Situational Irony is a situation that demonstrates an incongruity between what the reader expects or presumes to be appropriate and what actually occurs.
Deus ex machina
(Latin) “a god from a machine.” A device used in Greek plays in which a god was lowered to the stage to solve the problems of the characters.
A regional variety of a language, with differences in vocabulary, grammar, and pronunciation; a form of a language spoken by members of a particular social class or profession
A writer’s choice of words, phrases, sentence structures, and figurative language, which combine to help create meaning.
Having a primary purpose of teaching or instruction.
A combination of sounds that is unpleasant to listen to; lack of consistency or compatibility between actions or beliefs
In classical times, any poem on any subject written in “elegiac” meter; since the Renaissance, usually a formal lament on the death of a particular person.
The use of rhyme at the ends of lines of poetry, or an example of this
Running over from one line of poetry to the next without stop, as in the following lines by Wordsworth: “My heart leaps up when I behold / A rainbow in the sky.”
A short chapter or section at the end of a literary work, sometimes detailing the fate of its characters
A short poem or verse that seeks to ridicule a thought or event, usually with witticism or sarcasm.
A sudden intuitive leap of understanding, especially through an ordinary but striking occurrence
A long formal letter that often serves to instruct or a literary work in the form of a letter
A novel told as a series of letters written by one or more of the characters.
A word which makes the reader see the object described in a clearer or sharper light. It is both exact and imaginative.
A word or phrase used in place of a term that might be considered too direct, harsh, unpleasant, or offensive.
Soothing, agreeable sounds.
The use of rhymes as words that, because they are similarly spelled, look as if they rhyme but are in fact pronounced differently
The fourth part of plot structure, in which the complications of the rising action are untangled.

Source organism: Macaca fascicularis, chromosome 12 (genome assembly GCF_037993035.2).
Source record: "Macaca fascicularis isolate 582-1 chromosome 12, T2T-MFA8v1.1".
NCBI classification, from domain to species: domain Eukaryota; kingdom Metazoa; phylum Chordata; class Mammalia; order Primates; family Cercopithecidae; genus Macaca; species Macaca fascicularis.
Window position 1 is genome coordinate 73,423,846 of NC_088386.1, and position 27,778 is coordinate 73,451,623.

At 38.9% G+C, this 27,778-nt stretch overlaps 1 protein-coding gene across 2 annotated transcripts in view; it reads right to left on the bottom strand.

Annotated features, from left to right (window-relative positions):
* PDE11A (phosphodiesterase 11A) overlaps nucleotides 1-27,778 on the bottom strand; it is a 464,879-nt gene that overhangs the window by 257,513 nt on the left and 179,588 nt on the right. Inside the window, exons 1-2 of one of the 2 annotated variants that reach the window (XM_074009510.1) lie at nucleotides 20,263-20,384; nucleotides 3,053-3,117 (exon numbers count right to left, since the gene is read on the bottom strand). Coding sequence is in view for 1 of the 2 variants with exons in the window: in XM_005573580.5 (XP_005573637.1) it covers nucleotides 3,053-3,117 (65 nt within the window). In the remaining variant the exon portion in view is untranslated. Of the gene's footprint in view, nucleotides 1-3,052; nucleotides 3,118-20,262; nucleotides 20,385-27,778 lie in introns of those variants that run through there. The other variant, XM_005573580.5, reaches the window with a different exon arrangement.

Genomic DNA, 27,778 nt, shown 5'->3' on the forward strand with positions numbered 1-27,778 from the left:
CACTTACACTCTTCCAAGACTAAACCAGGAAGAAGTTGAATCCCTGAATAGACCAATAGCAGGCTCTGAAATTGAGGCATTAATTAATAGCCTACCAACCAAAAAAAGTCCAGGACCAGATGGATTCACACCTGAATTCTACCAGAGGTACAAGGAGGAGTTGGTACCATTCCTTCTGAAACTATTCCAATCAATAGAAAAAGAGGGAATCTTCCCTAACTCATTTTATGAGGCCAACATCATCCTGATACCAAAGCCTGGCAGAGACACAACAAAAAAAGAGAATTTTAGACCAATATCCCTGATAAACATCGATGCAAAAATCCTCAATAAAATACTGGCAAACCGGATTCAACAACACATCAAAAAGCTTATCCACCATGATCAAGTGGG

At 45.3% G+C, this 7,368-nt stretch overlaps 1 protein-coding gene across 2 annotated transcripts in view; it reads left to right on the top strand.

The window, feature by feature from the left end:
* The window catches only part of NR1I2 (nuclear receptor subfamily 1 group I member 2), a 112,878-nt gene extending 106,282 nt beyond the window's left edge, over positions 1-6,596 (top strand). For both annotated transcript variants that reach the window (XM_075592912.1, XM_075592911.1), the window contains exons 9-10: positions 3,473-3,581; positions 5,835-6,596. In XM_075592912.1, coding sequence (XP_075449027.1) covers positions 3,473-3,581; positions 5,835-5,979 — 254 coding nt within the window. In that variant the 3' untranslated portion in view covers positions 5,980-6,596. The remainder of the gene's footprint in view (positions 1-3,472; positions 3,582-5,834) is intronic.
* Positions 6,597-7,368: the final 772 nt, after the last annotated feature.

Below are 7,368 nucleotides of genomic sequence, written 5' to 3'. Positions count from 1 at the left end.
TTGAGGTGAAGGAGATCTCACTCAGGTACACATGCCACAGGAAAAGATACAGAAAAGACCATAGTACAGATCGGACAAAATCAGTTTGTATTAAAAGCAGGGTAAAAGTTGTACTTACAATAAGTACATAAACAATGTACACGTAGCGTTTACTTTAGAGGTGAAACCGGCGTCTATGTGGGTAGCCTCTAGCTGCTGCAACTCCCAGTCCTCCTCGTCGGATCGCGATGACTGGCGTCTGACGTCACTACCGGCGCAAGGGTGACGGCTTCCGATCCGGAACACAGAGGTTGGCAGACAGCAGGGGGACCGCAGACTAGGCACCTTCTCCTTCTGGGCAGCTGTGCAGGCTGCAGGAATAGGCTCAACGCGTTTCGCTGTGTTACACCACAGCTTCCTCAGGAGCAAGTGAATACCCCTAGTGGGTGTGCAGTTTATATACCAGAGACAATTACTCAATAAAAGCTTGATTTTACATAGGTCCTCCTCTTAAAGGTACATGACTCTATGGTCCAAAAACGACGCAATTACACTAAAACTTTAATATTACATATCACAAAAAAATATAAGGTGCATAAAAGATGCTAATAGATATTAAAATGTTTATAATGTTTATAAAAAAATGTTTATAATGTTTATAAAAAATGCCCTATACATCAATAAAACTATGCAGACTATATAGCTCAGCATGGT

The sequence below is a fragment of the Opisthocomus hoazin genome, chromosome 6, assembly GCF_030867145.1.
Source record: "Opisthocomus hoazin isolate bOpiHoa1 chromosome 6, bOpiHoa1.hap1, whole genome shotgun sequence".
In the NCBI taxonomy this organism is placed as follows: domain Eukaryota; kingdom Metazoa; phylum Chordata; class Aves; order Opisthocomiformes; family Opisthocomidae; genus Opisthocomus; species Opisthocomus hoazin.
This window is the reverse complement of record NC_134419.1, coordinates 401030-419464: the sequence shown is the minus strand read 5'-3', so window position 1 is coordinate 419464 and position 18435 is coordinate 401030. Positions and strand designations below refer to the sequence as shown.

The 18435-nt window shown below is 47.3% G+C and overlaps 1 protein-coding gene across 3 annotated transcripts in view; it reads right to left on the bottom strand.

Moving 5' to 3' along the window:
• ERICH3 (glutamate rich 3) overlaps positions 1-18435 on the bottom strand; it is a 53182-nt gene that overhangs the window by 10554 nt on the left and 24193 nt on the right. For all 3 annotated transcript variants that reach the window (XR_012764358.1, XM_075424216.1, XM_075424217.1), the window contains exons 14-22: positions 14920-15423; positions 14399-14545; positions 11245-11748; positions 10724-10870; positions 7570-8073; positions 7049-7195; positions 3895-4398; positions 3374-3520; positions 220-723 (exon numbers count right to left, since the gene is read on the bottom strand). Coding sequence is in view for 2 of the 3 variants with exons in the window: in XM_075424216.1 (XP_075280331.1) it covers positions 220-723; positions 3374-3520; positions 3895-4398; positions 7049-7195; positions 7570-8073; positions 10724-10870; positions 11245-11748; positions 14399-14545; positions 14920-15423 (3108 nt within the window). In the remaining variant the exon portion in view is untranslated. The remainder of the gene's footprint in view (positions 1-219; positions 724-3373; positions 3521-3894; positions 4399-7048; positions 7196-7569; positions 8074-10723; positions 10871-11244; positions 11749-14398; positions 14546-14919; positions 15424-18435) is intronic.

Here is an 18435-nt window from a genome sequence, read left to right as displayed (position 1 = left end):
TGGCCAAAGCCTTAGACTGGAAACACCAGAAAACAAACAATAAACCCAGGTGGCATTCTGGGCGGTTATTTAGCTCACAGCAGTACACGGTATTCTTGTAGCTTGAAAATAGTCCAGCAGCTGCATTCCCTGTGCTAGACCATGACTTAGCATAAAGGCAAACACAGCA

A rhyme scheme in which the lines containing rhyming words end in unstressed syllables
Language which is based on, or uses, figures of speech such as similes and metaphors.
Verse without a fixed metrical pattern, usually having unrhymed lines of varying length.
A plot-structuring device whereby a scene from the fictional past is inserted into the fictional present or dramatized out of order.
A fictional character, often but not always a minor character, who is relatively simple; who is presented as having few, though sometimes dominant, traits; and who thus does not change much in the course of a story. See round character.
The largest category for classifying literature—fiction, poetry, drama.
An unrhymed poetic form, Japanese in origin, that contains seventeen syllables arranged in three lines of five, seven, and five syllables, respectively.
Interpretive or explanatory
A line of poetry with six feet: “She comes, | she comes | again, | like ring | dove frayed | and fled” (Keats, The Eve of St. Agnes).
Excessive pride or arrogance; the excessive pride and ambition that usually leads to the downfall of a hero in classical tragedy
An extravagant exaggeration. From the Greek for “overcasting,” hyperbole is a figure of speech that is a grossly exaggerated description or statement.
A metrical foot consisting of an unstressed syllable followed by a stressed one.
The most common rhythm in English poetry, consisting of five iambs in each line.
In literary criticism and the study of semiotics, an object which functions as a sign for something which it is similar to or shares features with.
The guiding personality or value system behind a text; the implied author is not necessarily synonymous with the actual author.
in medias res
“in the midst of things”; refers to opening a story in the middle of the action, necessitating filling in past details by exposition or flashback.
A rhyme in which one of the rhyming words is within the line of poetry and the other is at the end of the same line or within the next line
A term that suggests some sort of discrepancy between appearance and reality. Verbal Irony is speech in which what is said is the opposite of what is meant. Dramatic Irony is a circumstance in which characters reveal their inability to understand their own situation.
The vocabulary of a particular language, field, social class, person, etc.
A light or humorous verse form of mainly anapestic verses of which the first, second, and fifth lines are of three feet; the third and fourth lines are of two feet; and the rhyme scheme is aabba.
Limited point of view or limited focus
A perspective pinned to a single character, whether a first-person-or a third-person-centered consciousness, so that we cannot know for sure what is going on in the minds of other characters; thus, when the focal character leaves the room in a story we must go, too, and cannot know what is going on while our “eyes” or “camera” is gone. A variation on this, which generally has no name and is often lumped with the omniscient point of view, is the point of view that can wander like a camera from one character to another and close in or move back but cannot (or at least does not) get inside anyone’s head and does not present from the inside any character’s thoughts.
A special form of understatement which is the assertion of an affirmative by negating its contrary: “He’s not too bright.”
Originally, a poem meant to be sung to the accompaniment of a lyre; now, any short poem in which the speaker expresses intense personal emotion rather than describing a narrative or dramatic situation.